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05.07.2011 18:50    Comments: 0    Categories: Writing Business  Writing Handout      Tags: crawford kilian  reading a contract  writing contract  

When you do finally receive a publisher's contract, you may feel your heart sink. It runs to several pages of single-spaced text, highly flavored with legalese and organized in a daunting sequence of numbered paragraphs and subparagraphs. Who knows what thorns lurk in such a thicket?

Actually, not too many. Most of your contract is standard “boilerplate” text that protects you as much as the publisher. It is often possible, even for a novice, to negotiate specific aspects of the contract.

Still, it helps to know what you're getting yourself into, so let us take a look at some of the key passages you're likely to find in your contract.

Delivery Of Satisfactory Copy



If you're selling your novel on the strength of sample chapters and an outline, the publisher wants assurance that you'll submit the full manuscript (often with a second copy), at an agreed-upon length, by an agreed-upon date. If your full ms. doesn't measure up, or arrives too late, the publisher has the right to demand return of any money you've received.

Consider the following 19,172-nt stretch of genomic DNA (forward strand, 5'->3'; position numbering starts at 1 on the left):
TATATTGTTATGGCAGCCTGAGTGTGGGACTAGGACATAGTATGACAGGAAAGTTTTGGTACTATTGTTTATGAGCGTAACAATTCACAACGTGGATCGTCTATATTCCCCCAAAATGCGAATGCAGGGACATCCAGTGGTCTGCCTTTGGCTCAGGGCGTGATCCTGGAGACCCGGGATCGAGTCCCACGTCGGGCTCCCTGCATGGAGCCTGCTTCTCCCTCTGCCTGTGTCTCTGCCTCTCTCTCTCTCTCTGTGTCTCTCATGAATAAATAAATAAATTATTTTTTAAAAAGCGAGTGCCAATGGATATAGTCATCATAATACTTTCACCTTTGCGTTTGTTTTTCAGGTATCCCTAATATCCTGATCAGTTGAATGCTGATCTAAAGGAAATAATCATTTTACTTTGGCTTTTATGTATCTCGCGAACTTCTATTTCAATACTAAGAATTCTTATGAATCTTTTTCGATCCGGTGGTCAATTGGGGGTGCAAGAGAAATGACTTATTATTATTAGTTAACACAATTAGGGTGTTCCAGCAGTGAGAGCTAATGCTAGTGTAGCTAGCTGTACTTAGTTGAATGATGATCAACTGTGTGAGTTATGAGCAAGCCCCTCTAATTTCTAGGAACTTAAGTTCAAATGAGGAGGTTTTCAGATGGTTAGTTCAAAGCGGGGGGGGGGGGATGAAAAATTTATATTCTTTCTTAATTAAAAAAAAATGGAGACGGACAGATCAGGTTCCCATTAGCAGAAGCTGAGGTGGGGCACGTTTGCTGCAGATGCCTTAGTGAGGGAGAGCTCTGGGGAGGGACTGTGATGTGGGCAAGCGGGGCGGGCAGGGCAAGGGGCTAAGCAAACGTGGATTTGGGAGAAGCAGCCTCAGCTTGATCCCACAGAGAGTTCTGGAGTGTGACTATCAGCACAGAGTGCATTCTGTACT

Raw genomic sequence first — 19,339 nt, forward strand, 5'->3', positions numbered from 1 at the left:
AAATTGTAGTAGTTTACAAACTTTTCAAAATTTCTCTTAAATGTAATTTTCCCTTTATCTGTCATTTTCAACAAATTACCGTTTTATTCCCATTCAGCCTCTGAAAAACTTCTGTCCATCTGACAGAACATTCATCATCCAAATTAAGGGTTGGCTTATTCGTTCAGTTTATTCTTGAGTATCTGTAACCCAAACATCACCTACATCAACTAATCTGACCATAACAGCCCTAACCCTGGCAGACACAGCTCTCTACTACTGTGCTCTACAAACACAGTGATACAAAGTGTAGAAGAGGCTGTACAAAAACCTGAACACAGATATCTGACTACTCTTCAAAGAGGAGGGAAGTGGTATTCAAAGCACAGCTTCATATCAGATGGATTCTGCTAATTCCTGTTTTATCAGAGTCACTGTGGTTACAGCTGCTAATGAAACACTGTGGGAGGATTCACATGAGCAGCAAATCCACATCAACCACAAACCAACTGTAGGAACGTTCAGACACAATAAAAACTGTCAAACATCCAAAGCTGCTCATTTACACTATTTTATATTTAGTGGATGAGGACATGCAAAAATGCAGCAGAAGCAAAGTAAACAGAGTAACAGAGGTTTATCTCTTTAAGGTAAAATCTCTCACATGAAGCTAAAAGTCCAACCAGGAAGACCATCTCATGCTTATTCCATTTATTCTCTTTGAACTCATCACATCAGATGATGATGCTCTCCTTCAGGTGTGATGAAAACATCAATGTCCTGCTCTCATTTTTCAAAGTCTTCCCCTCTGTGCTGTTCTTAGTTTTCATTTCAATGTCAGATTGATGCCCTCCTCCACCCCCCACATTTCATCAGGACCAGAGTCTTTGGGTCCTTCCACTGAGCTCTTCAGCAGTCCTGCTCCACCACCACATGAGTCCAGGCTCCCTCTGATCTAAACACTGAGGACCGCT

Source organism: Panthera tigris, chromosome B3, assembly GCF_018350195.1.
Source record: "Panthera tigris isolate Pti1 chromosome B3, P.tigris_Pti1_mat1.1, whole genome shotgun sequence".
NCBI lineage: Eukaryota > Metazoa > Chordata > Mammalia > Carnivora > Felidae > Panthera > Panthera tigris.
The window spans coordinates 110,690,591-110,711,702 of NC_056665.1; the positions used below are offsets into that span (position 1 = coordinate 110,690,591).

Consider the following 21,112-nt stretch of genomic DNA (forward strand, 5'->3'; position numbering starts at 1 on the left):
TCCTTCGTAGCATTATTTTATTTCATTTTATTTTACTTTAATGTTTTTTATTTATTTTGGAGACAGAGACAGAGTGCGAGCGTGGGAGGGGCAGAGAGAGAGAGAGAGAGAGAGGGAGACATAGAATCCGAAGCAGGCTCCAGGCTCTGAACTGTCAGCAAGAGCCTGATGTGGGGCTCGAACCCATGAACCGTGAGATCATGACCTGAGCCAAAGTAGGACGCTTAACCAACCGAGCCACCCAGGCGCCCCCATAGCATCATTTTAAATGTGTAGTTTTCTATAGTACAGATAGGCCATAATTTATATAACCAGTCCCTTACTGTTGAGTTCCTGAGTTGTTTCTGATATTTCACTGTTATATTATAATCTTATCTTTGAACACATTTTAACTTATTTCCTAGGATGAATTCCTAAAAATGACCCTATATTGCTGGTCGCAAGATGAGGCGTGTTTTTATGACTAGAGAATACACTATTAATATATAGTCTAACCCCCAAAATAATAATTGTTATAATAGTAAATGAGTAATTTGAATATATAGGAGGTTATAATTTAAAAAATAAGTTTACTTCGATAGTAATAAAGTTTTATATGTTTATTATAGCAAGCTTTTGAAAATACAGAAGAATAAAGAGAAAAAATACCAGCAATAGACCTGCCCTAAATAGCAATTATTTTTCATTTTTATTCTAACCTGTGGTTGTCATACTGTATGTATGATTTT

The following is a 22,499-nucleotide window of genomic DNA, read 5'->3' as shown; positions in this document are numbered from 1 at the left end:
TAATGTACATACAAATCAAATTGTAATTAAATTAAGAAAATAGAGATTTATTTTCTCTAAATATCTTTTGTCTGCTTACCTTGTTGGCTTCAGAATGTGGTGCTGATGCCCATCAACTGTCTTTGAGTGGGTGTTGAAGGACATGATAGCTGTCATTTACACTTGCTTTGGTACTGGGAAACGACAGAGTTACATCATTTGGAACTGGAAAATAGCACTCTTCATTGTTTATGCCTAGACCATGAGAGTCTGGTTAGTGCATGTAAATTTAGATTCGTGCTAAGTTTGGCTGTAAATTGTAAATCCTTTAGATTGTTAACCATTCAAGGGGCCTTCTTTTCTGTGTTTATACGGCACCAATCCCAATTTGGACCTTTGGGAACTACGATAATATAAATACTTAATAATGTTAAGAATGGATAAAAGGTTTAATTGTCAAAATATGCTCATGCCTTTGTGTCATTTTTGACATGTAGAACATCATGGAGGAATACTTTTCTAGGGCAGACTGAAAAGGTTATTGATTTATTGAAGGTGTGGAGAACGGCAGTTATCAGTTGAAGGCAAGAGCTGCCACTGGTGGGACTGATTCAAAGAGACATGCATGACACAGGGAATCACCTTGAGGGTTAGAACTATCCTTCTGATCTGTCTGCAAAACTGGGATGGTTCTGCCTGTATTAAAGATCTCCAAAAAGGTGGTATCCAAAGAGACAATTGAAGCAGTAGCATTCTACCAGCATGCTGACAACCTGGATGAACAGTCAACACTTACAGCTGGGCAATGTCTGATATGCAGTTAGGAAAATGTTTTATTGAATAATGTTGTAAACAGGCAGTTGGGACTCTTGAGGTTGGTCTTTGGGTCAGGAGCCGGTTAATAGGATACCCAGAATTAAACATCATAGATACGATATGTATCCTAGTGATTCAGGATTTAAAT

In practice the publisher is usually much more flexible. He may bounce your ms. back to you with a reminder that you don't get the rest of your advance until the ms. is “satisfactory.” He (or more likely the editor) will tell you in exquisite detail what you still need to do to achieve “satisfactory” status. A late ms. also means you won't collect the balance of your advance until it arrives, and it may also cause delays in final publication--as I learned to my sorrow with Greenmagic.

Permission for Copyrighted Material